What You Need to Know About Shoulder Osteoarthritis

Osteoarthritis of the shoulder can affect the two joints in the shoulder area—the acromioclavicular joint and the glenohumeral joint. if you have persistent shoulder pain, it could be caused by osteoarthritis— early diagnosis and treatment help you manage your symptoms.

Doctor examining a patients shoulder
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The shoulder is considered the most movable joint in the body, but because of its range of motion, it's also less stable than other joints. To remain stable, the shoulder is supported by muscles, tendons, and ligaments.

The degenerative process associated with osteoarthritis can affect the shoulder, though it is less commonly affected than other joints.

  • Osteoarthritis in the acromioclavicular joint can be painful and can cause problems when you move your shoulder during everyday tasks.
  • When osteoarthritis develops in the glenohumeral joint, it is usually the result of a previous injury. The shoulder is a common site of injury.


In order to diagnose osteoarthritis of the shoulder, your healthcare provider will consider your medical history, physical examination, and X-rays.

Your healthcare provider will look for certain signs and symptoms during your physical examination including:

  • Muscle weakness or atrophy
  • Tenderness to the touch or pain when pressure is applied to joint
  • Decreased range of motion—both assisted and self-directed
  • Signs of injury to muscles, tendons, ligaments around the shoulder
  • Evidence of previous injuries
  • Crepitus, a grating sensation upon movement of the shoulder
  • Joint effusion (fluid within the joint space)

X-ray evidence of osteoarthritis includes narrowing of joint space, changes in bone, and the presence of osteophytes.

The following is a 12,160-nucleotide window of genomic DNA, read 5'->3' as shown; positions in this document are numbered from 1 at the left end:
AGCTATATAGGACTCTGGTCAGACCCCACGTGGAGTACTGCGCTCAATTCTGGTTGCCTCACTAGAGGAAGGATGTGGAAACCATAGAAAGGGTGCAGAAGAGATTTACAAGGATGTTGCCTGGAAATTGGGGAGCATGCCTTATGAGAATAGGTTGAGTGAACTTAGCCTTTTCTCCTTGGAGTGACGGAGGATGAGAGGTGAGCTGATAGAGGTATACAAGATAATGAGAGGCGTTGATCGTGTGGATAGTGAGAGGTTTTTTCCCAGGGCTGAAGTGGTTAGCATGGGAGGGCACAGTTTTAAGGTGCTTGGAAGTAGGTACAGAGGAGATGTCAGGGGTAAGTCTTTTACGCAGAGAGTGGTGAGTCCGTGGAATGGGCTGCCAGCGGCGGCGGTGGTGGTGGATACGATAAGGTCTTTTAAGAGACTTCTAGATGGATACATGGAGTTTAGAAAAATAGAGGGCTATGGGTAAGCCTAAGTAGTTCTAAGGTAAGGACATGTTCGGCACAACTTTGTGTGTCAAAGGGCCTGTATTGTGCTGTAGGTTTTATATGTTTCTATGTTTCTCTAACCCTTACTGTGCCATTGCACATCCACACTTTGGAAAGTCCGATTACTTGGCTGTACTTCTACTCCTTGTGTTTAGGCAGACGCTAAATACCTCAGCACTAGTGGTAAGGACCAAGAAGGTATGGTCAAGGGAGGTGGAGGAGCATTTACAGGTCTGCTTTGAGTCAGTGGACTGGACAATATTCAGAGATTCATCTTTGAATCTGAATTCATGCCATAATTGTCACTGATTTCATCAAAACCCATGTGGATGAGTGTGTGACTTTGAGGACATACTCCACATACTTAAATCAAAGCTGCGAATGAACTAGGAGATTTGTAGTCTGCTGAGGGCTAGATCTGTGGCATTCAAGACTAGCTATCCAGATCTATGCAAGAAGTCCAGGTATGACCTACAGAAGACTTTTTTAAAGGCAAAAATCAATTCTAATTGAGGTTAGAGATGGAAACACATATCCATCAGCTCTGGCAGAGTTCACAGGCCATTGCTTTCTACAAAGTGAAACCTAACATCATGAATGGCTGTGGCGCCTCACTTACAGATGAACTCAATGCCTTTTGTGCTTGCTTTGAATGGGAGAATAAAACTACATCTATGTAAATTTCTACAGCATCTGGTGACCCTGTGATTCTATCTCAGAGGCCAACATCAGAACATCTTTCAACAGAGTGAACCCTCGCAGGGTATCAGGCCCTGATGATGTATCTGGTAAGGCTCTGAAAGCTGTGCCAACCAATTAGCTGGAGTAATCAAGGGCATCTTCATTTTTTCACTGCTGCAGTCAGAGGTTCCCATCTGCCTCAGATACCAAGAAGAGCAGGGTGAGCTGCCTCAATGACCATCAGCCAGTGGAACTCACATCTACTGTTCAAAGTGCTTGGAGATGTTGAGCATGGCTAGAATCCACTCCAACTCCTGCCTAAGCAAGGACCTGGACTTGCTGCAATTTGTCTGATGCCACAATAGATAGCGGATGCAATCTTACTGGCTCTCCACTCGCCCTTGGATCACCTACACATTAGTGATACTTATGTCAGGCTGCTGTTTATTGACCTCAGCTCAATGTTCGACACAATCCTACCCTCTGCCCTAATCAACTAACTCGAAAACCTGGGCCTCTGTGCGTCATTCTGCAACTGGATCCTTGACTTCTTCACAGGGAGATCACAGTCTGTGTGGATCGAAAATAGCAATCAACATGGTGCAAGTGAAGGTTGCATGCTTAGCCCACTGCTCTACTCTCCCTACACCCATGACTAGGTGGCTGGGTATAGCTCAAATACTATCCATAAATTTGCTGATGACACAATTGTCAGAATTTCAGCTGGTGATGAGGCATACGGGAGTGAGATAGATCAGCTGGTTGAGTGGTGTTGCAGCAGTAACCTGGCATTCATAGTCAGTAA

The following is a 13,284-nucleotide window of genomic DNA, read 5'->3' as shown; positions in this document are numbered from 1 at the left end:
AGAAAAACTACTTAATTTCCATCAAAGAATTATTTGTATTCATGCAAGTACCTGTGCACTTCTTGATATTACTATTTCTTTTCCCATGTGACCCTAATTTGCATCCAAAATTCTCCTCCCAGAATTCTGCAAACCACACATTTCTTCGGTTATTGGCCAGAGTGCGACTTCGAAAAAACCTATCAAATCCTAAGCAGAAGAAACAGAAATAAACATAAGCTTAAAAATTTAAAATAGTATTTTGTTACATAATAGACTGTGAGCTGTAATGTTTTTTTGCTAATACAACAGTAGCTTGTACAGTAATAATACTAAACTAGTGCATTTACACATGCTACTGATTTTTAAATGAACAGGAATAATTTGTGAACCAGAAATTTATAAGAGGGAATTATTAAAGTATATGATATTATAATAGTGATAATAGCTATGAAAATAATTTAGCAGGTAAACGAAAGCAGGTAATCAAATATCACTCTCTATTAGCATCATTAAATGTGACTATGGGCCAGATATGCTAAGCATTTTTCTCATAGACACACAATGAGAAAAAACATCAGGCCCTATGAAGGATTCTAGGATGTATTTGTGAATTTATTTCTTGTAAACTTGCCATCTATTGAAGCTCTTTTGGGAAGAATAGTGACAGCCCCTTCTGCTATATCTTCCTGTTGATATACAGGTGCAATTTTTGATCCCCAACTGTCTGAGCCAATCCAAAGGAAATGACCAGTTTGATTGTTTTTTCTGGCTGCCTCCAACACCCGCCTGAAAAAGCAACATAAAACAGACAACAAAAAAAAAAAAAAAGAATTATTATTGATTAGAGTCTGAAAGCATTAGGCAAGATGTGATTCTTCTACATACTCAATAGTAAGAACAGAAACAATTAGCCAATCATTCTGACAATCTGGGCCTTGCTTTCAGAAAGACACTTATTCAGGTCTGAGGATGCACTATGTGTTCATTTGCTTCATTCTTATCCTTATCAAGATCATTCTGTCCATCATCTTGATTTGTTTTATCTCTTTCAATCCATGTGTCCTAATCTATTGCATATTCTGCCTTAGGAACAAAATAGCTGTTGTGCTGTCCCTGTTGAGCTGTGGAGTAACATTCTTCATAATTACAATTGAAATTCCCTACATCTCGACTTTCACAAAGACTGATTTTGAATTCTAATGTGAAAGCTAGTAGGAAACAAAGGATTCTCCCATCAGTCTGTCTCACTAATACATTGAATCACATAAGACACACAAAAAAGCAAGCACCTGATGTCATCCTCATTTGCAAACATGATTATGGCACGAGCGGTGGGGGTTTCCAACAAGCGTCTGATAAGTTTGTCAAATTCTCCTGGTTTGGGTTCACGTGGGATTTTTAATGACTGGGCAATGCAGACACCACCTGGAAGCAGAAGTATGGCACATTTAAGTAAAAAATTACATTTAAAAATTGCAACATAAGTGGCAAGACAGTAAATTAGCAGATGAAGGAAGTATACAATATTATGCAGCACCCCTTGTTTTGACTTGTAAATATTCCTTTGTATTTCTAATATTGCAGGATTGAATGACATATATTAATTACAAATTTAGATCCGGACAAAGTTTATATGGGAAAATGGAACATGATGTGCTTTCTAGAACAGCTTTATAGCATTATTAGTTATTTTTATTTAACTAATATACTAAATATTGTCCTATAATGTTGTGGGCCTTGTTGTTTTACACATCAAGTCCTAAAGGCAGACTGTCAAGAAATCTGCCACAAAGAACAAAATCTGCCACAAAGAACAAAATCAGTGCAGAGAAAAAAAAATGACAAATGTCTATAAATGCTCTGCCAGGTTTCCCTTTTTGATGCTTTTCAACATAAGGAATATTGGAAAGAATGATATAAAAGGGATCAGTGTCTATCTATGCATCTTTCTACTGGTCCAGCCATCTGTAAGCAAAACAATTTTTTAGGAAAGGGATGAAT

Pain is the most common symptom associated with shoulder osteoarthritis. The shoulder pain worsens with activity and weather changes.

Symptoms can vary:

  • If your glenohumeral shoulder joint is affected, pain is centered in the back of the shoulder
  • If your acromioclavicular joint affected, pain is concentrated in the front of the shoulder

Limited range of motion is another primary symptom of shoulder osteoarthritis. It may become difficult to reach a shelf, raise your arm to brush your hair, and do other activities that require you to move your shoulder. You might also feel and hear crepitus when you move your shoulder.

As shoulder osteoarthritis progresses, pain can increase in intensity and occur with any shoulder movement. And your pain may occur at night too, interfering with sleep.


Nonsurgical treatments are tried before surgery is considered for shoulder osteoarthritis.

Treatment options include:

  • Rest the shoulder
  • Change or adapt routine activities to lessen pain
  • Applying heat to relieve pain
  • Medications, including NSAIDs or steroid injections, to reduce inflammation
  • Ice shoulder for 20 to 30 minutes, two or three times a day to reduce pain and inflammation

Surgical options can be a last resort when all other treatments have failed. A total shoulder arthroplasty can be done to replace the glenohumeral joint. When the head of the upper arm bone is the only portion replaced, the procedure is called a hemiarthroplasty. Resection arthroplasty (removing the last half inch of the clavicle) can be used to repair the acromioclavicular joint.

With shoulder osteoarthritis, accurate diagnosis and early treatment can help decrease pain and improve function. You might need changes to your treatment if your shoulder osteoarthritis progresses.

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  • Arthritis of the Shoulder. Your Orthopedic Connection. American Academy of Orthopedic Surgeons. July 2007.

  • A Patient's Guide to Osteoarthritis of the Acromioclavicular Joint. eOrthopod.
  • Osteoarthritis. ADAM Healthcare Center.

By Carol Eustice
Carol Eustice is a writer who covers arthritis and chronic illness. She is the author of "The Everything Health Guide to Arthritis."